Griffiths, Ingrid. A
Nationalism and Tourist-Host Relationships: A Case Study of Bala, North Wales.
Doctoral thesis, University of Central Lancashire.
Within the domain of tourism, tourist-host relationships are dynamic and complex. The nature of interaction between tourist and host potentially renders a destination more or less desirable to tourists and this, in turn, may impact upon the development and promotion of tourism for that destination. In particular, differences between tourists and hosts will influence the kind of relationship that emerges at the points of contact between them. In ‘intra-national’ settings, where tourists from one country interact with hosts from another, such differences will inevitably be in evidence. Thus, understanding the relevance of nationalism to tourist-host relationships is fundamental to the management of tourism in these contexts.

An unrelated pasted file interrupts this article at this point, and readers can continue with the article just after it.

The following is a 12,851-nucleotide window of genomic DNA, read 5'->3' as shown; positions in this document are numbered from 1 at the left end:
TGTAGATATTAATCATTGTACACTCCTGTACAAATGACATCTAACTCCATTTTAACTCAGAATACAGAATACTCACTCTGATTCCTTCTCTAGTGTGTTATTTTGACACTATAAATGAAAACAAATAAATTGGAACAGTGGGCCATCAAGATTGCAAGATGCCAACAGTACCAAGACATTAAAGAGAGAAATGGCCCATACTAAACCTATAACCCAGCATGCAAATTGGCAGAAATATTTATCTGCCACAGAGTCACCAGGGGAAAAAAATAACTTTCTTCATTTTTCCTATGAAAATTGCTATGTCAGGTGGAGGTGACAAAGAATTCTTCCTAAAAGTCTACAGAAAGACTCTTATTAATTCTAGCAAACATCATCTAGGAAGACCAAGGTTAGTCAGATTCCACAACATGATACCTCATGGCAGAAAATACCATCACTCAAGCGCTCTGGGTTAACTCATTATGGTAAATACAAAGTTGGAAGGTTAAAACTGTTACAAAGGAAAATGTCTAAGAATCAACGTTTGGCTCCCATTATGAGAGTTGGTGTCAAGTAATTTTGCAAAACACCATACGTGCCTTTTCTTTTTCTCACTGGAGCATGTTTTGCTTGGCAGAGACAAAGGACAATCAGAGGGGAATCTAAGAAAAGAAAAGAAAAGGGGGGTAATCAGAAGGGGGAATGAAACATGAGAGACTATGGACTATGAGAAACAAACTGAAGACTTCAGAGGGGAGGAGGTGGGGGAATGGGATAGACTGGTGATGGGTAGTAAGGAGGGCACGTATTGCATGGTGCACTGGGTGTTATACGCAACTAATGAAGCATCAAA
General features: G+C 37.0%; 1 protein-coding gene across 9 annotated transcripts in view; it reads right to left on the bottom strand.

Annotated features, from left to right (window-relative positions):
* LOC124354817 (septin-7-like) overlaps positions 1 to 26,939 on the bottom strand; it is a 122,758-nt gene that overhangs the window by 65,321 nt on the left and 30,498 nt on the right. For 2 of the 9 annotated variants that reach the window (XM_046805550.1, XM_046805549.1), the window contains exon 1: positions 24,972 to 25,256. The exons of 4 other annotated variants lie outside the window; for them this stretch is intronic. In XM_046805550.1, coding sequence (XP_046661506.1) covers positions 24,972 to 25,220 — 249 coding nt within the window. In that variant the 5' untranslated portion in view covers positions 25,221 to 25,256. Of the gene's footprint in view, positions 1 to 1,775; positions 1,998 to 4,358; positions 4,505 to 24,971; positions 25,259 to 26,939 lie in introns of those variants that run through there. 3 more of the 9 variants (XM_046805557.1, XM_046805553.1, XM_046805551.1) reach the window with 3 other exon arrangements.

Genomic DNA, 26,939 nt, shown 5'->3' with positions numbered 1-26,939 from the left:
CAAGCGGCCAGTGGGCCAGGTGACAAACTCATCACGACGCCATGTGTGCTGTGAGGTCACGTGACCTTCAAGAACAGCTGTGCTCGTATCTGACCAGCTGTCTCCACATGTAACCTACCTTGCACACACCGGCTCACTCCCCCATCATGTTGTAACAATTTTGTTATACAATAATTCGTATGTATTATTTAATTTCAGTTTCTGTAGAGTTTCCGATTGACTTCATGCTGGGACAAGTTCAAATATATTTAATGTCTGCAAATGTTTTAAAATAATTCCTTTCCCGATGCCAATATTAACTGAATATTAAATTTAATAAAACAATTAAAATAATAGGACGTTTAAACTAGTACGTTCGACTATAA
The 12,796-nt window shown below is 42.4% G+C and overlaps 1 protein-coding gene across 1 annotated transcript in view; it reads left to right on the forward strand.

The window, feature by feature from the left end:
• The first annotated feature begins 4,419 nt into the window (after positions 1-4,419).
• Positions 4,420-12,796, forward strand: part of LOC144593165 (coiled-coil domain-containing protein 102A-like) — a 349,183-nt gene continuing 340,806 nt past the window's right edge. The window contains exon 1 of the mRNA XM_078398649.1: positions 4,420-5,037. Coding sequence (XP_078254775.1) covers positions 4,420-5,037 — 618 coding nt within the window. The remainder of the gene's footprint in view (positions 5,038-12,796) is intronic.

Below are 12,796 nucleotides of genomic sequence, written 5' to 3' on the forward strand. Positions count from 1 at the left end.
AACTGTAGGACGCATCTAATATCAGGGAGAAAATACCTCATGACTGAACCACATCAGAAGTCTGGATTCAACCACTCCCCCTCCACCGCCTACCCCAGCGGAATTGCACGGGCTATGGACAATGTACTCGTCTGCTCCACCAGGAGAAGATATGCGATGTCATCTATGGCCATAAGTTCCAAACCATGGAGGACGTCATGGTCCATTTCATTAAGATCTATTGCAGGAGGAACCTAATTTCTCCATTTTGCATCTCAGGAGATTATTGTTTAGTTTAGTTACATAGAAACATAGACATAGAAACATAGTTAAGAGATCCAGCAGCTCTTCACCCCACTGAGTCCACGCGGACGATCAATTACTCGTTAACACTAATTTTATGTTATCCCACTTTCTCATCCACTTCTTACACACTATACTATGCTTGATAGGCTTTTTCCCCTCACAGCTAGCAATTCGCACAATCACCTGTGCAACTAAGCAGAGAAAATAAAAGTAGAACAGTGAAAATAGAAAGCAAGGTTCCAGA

To date, however, little academic attention has been paid to nationalistic determinants of tourist-host encounters. The purpose of this thesis is to address this gap in the literature. Critically exploring the influences of nationalism within tourist-hosts relationships, it focuses specifically on the case of Bala, a small community and tourist destination in North Wales, identifying and appraising the extent and implications of nationalism on the relationship between English tourists and Welsh hosts. Utilising Q method, a technique designed for the systematic study of subjectivity, the research seeks to elicit English tourists’ and Welsh hosts’ subjectivities concerning nationalism, and by association, uncover subjectivities towards national identities, culture and tourism. It reveals that, fundamentally, nationalism does influence the nature of the relationship between English tourists and Welsh hosts in a number of ways, particularly with respect to nationalistic understanding, perceptions of self in relation to others and perception of others. However, the research also indicates that the nature of relationships between tourists and hosts is essentially an ongoing social process which, given time, will reach an organic equilibrium condition. As a consequence, tourism policy and process interventions to manage tourist-host relationships are considered futile within ‘intra-national’ environments.
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